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I am sitting in a rather tony establishment (named, a little untonily, Vinnie's) discussing the Henning/Vernon connection with James Biss. I shall explain the Henning/Vernon connection, and tell you who James Biss is, but first I must distract you, as I was distracted, by odd goings-on in the restaurant.

As diners supped at their custom, a young man would approach the table almost shyly. He seemed to be wearing too many clothes. I recognized, not the man, but the role. He wore many clothes because he needed many pockets; this was a magician.

"I'm here with the Magical Arts Festival," he would tell the table. "Do you mind if I show you a few things?"

But for now we must return our attention to Mr. Biss and the Henning/Vernon connection. Thirty-odd years ago, a young man named Doug Henning received a Canada Council Arts grant allowing him to travel to Los Angeles and study magic with the great Dai Vernon. This is significant in a couple of ways. For one thing, it should be an occasion for patriotic pride. Not only was Henning -- who would go on to revolutionize magic, to alter the popular conception of the tuxedoed and mustachioed prestidigitator -- a Canadian, but so was his mentor, Vernon.

Dai Vernon was perhaps the greatest close-up magician who ever lived. He was known far and wide as The Professor, although in his younger years he had earned a longer, slightly cockier sobriquet, The Man Who Fooled Houdini. The other significance is that, at least for a brief period, a government arts-funding body recognized magic as an art form. This is no longer the case.

Biss shakes his head wearily. "All the arts councils told me that magic wasn't an art form. I told them it was one of the oldest art forms in existence." Biss shakes his head one more time, but then he is done with that.

The man possesses an abundance of evident drive and energy, and devotes little time to weary headshaking. "So I had to make this happen without them."

He is referring to the Magical Arts Festival, currently taking place in Toronto, although you may not have been aware of this. Biss has long been determined to find a way to expose large, disparate audiences to the art of magic. "I wrote a play, a theatrical play, with magic in it. And one reviewer said that while the play was no good, the magic was great. My feelings were hurt, but I saw that he had a point. The magic is what's important."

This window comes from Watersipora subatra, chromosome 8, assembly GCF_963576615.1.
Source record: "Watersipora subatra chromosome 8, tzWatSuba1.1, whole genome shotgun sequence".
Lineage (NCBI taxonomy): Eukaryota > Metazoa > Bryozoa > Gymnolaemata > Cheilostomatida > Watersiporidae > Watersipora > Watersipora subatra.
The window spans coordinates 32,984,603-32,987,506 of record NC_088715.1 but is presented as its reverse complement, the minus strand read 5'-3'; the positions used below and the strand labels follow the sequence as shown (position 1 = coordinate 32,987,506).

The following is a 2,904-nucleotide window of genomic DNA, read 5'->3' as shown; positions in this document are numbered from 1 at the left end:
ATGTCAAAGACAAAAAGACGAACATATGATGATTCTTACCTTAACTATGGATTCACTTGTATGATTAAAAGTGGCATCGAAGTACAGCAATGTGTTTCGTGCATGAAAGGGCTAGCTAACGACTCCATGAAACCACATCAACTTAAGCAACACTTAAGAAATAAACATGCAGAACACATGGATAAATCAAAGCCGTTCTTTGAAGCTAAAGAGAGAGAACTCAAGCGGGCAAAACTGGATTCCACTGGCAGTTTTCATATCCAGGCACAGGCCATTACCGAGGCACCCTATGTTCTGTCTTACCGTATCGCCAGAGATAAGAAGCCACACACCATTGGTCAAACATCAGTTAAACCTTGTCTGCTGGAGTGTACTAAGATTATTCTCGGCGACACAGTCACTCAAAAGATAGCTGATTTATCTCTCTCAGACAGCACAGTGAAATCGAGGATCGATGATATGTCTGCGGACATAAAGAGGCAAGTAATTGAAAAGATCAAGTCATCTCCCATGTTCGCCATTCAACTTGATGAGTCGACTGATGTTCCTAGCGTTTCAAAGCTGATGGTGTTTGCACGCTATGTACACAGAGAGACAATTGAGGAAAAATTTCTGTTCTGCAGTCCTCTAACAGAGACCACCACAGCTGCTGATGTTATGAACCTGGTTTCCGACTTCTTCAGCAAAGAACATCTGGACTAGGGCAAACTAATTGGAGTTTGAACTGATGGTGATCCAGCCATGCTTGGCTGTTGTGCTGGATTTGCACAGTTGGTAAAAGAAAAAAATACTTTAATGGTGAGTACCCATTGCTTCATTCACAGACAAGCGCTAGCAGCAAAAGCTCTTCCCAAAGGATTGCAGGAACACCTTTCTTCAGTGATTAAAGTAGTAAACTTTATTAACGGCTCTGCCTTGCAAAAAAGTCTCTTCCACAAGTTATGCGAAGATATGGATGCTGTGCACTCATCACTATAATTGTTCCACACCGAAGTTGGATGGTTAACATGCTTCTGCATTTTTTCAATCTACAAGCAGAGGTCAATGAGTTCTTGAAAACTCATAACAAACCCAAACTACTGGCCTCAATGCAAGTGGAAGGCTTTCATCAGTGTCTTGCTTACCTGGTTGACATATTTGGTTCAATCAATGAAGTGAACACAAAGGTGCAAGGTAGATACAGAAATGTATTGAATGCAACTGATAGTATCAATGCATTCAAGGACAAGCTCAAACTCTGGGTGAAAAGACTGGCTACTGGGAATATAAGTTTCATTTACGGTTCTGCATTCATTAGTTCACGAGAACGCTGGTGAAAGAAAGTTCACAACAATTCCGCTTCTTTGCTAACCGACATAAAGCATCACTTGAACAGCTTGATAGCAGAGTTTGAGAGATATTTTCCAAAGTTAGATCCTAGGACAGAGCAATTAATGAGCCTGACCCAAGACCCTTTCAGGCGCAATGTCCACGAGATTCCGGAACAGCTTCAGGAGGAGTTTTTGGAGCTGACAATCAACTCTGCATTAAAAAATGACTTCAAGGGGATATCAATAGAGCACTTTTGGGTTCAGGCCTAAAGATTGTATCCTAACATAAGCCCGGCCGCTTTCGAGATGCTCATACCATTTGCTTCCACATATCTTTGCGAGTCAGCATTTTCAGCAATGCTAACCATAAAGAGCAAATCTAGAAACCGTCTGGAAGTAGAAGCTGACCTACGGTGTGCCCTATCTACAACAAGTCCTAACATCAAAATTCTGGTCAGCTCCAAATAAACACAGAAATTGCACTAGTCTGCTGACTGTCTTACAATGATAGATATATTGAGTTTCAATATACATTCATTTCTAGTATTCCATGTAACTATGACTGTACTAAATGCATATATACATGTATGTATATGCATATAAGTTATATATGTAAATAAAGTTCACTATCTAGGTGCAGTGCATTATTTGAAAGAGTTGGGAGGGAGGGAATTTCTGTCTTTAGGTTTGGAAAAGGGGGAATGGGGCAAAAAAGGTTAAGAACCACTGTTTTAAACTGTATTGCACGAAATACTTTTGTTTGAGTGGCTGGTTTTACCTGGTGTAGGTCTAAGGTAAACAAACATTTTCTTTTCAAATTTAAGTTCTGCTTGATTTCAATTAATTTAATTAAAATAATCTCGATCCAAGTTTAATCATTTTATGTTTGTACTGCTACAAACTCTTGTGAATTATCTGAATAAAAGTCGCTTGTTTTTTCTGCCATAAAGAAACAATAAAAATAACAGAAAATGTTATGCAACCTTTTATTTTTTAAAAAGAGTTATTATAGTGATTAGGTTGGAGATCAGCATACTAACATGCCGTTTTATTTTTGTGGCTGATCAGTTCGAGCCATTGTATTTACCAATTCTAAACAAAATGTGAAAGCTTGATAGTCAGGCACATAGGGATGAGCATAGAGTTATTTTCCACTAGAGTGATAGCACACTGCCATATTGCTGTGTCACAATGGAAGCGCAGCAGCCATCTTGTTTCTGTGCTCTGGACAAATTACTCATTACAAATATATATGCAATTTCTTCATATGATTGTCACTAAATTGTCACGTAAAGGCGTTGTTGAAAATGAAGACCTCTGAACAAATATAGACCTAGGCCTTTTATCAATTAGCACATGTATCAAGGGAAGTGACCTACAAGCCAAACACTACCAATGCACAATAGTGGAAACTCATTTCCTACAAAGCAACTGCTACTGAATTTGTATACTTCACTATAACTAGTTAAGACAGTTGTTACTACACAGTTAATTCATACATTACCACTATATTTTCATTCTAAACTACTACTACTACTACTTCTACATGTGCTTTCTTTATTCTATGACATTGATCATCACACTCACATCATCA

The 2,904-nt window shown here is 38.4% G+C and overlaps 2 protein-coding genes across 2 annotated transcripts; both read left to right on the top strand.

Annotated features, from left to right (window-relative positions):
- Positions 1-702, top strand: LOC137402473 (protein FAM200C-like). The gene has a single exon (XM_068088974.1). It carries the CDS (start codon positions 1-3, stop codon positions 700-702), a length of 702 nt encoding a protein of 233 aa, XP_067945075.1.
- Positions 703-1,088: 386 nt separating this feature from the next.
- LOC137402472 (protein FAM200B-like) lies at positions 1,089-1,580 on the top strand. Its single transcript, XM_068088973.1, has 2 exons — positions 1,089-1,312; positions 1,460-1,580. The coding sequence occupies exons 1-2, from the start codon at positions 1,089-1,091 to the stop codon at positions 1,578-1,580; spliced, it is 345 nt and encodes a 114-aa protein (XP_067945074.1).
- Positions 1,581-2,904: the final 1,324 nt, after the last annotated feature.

As Biss relates it, he was sitting around in a bar stewing over this defeat when inspiration struck: a festival, using the jazz-festival model. "The idea was simple," he says. "To provide adult-level magic entertainment at various venues in the city."

The venues are all in Toronto's entertainment district, by the way, but before we get down to particulars, I suppose we should all collectively wonder: Was Biss's idea, in fact, a good one?

Well, I'll tell you up-front that I think so. Magic has become one of my hobbies. A few years ago, I began to write a novel, The Spirit Cabinet, that was set in Las Vegas and had at its heart two characters not at all unlike Siegfried and Roy. In order to imbue the work with some verisimilitude, I started investigating the magical arts. I read books, I haunted a magic shop (the Browsers Den in Toronto, run by the friendly, droll and endlessly patient Jeff Pinsky), I talked with local magicians (chiefly David Ben, another Canadian who, like Vernon and Henning, has garnered an international reputation).

I am now a card-carrying member of the International Brotherhood of Magicians. (I even claimed a stage name, The Amazing Frisby, after the Loony Tunes cartoon character). So I am a big booster of Biss's Magical Arts Festival, but my guess is that you might need some convincing.

There is no doubt that magic's reputation has suffered some damage over the past many years. It is interesting to note (and perhaps a little hard to credit) that in the first years of the last century, the most famous man on the planet was a magician. I refer to Ehrich Weiss, aka Harry Houdini. This was the age of the great stage shows: Carter the Great and Harry Blackstone, for example, travelled the world with crates of props, scores of comely assistants and the occasional elephant.

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